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Details of Grant 

EPSRC Reference: EP/S001557/1
Title: Ultrafast Quantum Light Sources
Principal Investigator: Luxmoore, Dr I J
Other Investigators:
Researcher Co-Investigators:
Project Partners:
Hitachi University of Southampton University of St Andrews
Department: Engineering Computer Science and Maths
Organisation: University of Exeter
Scheme: EPSRC Fellowship - NHFP
Starts: 29 June 2018 Ends: 28 June 2021 Value (£): 608,772
EPSRC Research Topic Classifications:
EPSRC Industrial Sector Classifications:
R&D
Related Grants:
Panel History:
Panel DatePanel NameOutcome
10 May 2018 EPSRC UKRI CL Innovation Fellowship Interview Panel 10 - 10 and 11 May 2018 Announced
Summary on Grant Application Form
Optoelectronic devices, which generate, manipulate and measure light, underpin modern communication and have enabled the internet to revolutionise the modern world. A new generation of quantum optoelectronic devices, which process light at the single photon level promise a further revolution in the way we communicate, measure and process data. Individual photons, the elementary particles of light, are the building blocks of this technology, but must first be generated by single photon sources. For practical applications the photons must be generated on-demand, at high repetition rates and must be indistinguishable, in other words identical in all degrees of freedom (for example energy and polarisation). Realising such on-demand indistinguishable photon sources is a massive scientific and engineering challenge and current solutions operate in highly controlled environments at temperatures close to absolute zero. The lack of such sources is currently a bottleneck to the development of these new quantum photonic technologies and a radical new approach is required.

The approach here is to utilise 2D materials, those with a thickness of just a few atoms, which host defects in their crystallographic structure. These defects, which consist of just one or two misplaced atoms, behave somewhat like isolated atoms, with discrete electronic energy levels that can be harnessed as single photon emitters, but with the advantage of being supported by a solid state host that can be integrated within optoelectronic devices. This project sets-out to understand these defect emitters and to integrate them in a new generation of high-performance photon sources. In particular, defects in hexagonal boron nitride (hBN) have recently emerged as robust quantum emitters with bright, stable fluorescence and nanosecond radiative lifetimes at room temperature. However, this potential is tempered by a lack of fundamental understanding of the emitter structure and how it interacts with its local environment. This fellowship will address this issue using spectroscopy to determine the microscopic structure of the defect/s responsible for the quantum emission and to study the dephasing processes arising from the interaction of the quantum system with its local environment, and which limit the indistinguishability of the emitted photons. Also, with a view to long-term manufacturing strategies, semiconductor nano fabrication technology will be developed to create these defects with pin point accuracy.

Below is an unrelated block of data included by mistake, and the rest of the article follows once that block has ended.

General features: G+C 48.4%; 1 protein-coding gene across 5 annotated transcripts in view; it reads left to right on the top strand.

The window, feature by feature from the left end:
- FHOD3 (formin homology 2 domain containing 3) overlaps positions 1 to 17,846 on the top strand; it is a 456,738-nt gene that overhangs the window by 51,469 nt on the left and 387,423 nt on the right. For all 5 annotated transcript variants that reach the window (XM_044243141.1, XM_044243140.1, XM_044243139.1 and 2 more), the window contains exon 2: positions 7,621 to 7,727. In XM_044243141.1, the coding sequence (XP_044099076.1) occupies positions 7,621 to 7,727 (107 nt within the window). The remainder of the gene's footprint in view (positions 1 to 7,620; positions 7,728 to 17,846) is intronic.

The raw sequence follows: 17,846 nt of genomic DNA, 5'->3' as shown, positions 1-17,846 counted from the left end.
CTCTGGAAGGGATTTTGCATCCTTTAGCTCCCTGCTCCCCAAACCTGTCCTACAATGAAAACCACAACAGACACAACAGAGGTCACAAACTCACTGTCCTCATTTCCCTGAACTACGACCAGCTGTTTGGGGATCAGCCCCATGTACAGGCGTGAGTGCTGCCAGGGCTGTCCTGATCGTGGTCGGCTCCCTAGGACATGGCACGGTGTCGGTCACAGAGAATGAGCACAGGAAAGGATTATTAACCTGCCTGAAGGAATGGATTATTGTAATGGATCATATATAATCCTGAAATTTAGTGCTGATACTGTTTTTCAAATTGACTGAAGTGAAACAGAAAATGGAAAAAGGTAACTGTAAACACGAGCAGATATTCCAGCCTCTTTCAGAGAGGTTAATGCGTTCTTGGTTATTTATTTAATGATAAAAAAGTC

Furthermore, because the radiative lifetime of most quantum emitters is on the order of nanoseconds, this limits the photon emission rate to <1GHz and introduces timing jitter. In other words, there is uncertainty in the arrival time of the photons, which is a significant problem for applications, which require highly precise timing. To overcome these problems dielectric and plasmonic resonators will be coupled to create hybrid cavities, capable of significantly enhancing the radiative lifetime. This approach favours 2D materials because the emitter can be placed in close proximity to the plasmonic element, in the region of maximum enhancement, thereby enabling single photon rates of 10s or even 100s GHz, whilst vastly improving timing jitter and ultimately providing a route to the generation of indistinguishable photons.

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Organisation Website: http://www.ex.ac.uk